In fact, the decision to buy a home together marks for couples the first struggle to keep a budget that cares for their individual and common financial needs. You may be used to keeping your own budget, but a couple budget is a whole new kettle of fish. For a start, you need to define your household needs in terms of mortgage repayment, bills, groceries, etc. These, while they are common, will be different to the kind of budget you had BEFORE you bought a house. Additionally, it’s essential that you and your partner agree on the long-term saving goals. There’s no point working towards separate goals.

#4. Combining furniture or buying new?

For some couples, buying a house is the first time they will be properly moving in together — it’s not uncommon for couples to spend time together but keep their separate apartments until they are ready to move in together properly. You might think that the hardest part about this is to share private details through the cohabitation. But believe it or not, most couples report that the hardest part of moving in together is combining their styles and furniture. Indeed, you need to be prepared to get rid of as much of your stuff as you expect your partner to. It’s only fair to keep the best of your common belongings, and it’ll avoid arguments in future. Besides you can also focus on buying new pieces of furniture together.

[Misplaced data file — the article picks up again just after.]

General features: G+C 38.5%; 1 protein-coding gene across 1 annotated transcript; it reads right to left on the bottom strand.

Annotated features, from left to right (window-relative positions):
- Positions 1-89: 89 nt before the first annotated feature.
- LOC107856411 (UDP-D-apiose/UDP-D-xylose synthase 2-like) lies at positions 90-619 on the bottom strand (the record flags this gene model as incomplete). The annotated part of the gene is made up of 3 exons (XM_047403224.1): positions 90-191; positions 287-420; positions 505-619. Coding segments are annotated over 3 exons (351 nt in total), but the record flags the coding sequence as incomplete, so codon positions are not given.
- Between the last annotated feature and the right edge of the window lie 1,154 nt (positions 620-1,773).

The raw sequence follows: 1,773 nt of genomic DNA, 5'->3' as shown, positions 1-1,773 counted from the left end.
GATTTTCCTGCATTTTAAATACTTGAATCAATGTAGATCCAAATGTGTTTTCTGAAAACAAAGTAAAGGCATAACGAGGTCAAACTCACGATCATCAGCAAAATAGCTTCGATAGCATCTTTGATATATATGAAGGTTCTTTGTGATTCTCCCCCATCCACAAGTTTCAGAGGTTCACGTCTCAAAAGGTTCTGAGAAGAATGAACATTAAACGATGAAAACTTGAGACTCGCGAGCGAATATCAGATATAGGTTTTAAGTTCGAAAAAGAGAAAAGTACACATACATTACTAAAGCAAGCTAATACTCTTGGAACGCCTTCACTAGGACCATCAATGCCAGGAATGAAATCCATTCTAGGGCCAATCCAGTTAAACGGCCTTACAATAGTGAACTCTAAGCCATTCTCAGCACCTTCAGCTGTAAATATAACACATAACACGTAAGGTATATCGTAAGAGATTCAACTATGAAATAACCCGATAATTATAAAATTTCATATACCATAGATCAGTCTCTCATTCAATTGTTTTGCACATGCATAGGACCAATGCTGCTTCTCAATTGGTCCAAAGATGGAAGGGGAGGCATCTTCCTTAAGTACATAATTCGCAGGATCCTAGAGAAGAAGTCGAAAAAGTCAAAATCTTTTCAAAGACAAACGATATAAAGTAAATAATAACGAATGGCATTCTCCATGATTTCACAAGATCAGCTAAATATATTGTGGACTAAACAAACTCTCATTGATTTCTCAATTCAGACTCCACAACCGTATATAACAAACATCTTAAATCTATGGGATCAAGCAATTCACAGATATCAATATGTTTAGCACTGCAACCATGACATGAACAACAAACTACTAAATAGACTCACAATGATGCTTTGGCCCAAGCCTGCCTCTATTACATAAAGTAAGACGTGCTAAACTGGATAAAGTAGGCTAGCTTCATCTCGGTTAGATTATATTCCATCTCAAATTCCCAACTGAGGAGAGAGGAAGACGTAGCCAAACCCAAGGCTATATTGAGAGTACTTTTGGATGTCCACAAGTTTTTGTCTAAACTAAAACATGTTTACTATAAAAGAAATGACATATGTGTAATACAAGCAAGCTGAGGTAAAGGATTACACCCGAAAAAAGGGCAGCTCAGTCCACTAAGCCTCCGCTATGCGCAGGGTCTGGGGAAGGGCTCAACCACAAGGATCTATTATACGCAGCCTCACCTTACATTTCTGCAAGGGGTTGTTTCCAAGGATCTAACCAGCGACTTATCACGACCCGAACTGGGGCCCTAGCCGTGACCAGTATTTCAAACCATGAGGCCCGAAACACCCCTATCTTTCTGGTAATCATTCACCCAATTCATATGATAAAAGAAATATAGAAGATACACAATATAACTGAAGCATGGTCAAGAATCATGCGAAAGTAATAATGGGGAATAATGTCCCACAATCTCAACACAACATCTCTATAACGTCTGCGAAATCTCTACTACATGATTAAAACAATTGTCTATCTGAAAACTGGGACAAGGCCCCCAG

#5. You’re emotionally ready for the life together

Buying a house together might sound like a good idea. But you need to ask yourself first if you’re ready for this kind of commitment. Cohabitation becomes real when it’s in your own home. In a tenancy agreement, you can leave whenever you want. If it’s your home, you can’t leave. That’s why you need to be sure that you’re ready to move in together for real. Living with the person you love requires accepting levels of intimacy that you may not be prepared to deal with just now. For instance, as silly as it might sound, being able to talk openly about your choices, aspirations and desires for your relationship is a crystal-clear giveaway that you are ready for the move. The best test, though, is to observe how you interact with each other when you’re dealing with stress or financial issues, as these tend to be relationship killers.  

#6. You need to establish some basic rules